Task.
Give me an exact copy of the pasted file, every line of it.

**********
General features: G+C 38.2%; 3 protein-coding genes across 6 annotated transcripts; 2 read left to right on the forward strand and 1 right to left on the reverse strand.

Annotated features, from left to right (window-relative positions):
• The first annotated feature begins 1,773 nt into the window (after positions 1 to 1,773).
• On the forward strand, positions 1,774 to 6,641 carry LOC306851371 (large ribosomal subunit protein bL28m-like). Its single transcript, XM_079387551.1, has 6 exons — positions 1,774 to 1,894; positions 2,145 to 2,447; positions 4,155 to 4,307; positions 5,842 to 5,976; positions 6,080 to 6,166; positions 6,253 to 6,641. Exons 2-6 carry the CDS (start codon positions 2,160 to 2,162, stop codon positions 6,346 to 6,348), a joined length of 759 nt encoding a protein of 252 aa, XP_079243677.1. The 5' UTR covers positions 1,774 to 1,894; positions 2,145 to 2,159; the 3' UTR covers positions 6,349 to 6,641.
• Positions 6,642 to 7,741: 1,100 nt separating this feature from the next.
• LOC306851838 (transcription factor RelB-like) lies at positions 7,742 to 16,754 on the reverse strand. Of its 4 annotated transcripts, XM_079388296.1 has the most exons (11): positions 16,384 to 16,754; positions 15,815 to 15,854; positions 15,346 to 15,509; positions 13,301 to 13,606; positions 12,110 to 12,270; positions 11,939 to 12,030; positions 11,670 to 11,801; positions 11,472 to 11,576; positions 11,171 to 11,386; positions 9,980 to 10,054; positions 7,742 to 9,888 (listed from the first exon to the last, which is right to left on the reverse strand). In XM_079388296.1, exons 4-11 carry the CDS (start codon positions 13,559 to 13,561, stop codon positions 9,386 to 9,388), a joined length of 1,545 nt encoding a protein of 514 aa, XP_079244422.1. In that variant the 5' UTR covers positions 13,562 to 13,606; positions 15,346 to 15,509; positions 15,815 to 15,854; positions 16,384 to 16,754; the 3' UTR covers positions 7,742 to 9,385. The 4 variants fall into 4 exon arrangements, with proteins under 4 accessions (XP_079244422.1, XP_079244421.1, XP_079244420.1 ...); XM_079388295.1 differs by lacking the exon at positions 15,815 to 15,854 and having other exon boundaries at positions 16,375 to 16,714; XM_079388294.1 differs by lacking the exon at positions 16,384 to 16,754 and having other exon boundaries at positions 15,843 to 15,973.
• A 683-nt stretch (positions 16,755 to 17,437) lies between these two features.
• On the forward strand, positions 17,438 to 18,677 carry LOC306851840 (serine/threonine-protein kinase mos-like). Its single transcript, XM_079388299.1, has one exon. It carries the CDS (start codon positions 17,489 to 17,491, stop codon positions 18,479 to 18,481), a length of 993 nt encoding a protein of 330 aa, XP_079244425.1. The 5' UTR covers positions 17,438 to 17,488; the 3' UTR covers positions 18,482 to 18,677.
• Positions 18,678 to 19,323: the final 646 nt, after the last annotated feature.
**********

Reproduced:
General features: G+C 38.2%; 3 protein-coding genes across 6 annotated transcripts; 2 read left to right on the forward strand and 1 right to left on the reverse strand.

Annotated features, from left to right (window-relative positions):
• The first annotated feature begins 1,773 nt into the window (after positions 1 to 1,773).
• On the forward strand, positions 1,774 to 6,641 carry LOC306851371 (large ribosomal subunit protein bL28m-like). Its single transcript, XM_079387551.1, has 6 exons — positions 1,774 to 1,894; positions 2,145 to 2,447; positions 4,155 to 4,307; positions 5,842 to 5,976; positions 6,080 to 6,166; positions 6,253 to 6,641. Exons 2-6 carry the CDS (start codon positions 2,160 to 2,162, stop codon positions 6,346 to 6,348), a joined length of 759 nt encoding a protein of 252 aa, XP_079243677.1. The 5' UTR covers positions 1,774 to 1,894; positions 2,145 to 2,159; the 3' UTR covers positions 6,349 to 6,641.
• Positions 6,642 to 7,741: 1,100 nt separating this feature from the next.
• LOC306851838 (transcription factor RelB-like) lies at positions 7,742 to 16,754 on the reverse strand. Of its 4 annotated transcripts, XM_079388296.1 has the most exons (11): positions 16,384 to 16,754; positions 15,815 to 15,854; positions 15,346 to 15,509; positions 13,301 to 13,606; positions 12,110 to 12,270; positions 11,939 to 12,030; positions 11,670 to 11,801; positions 11,472 to 11,576; positions 11,171 to 11,386; positions 9,980 to 10,054; positions 7,742 to 9,888 (listed from the first exon to the last, which is right to left on the reverse strand). In XM_079388296.1, exons 4-11 carry the CDS (start codon positions 13,559 to 13,561, stop codon positions 9,386 to 9,388), a joined length of 1,545 nt encoding a protein of 514 aa, XP_079244422.1. In that variant the 5' UTR covers positions 13,562 to 13,606; positions 15,346 to 15,509; positions 15,815 to 15,854; positions 16,384 to 16,754; the 3' UTR covers positions 7,742 to 9,385. The 4 variants fall into 4 exon arrangements, with proteins under 4 accessions (XP_079244422.1, XP_079244421.1, XP_079244420.1 ...); XM_079388295.1 differs by lacking the exon at positions 15,815 to 15,854 and having other exon boundaries at positions 16,375 to 16,714; XM_079388294.1 differs by lacking the exon at positions 16,384 to 16,754 and having other exon boundaries at positions 15,843 to 15,973.
• A 683-nt stretch (positions 16,755 to 17,437) lies between these two features.
• On the forward strand, positions 17,438 to 18,677 carry LOC306851840 (serine/threonine-protein kinase mos-like). Its single transcript, XM_079388299.1, has one exon. It carries the CDS (start codon positions 17,489 to 17,491, stop codon positions 18,479 to 18,481), a length of 993 nt encoding a protein of 330 aa, XP_079244425.1. The 5' UTR covers positions 17,438 to 17,488; the 3' UTR covers positions 18,482 to 18,677.
• Positions 18,678 to 19,323: the final 646 nt, after the last annotated feature.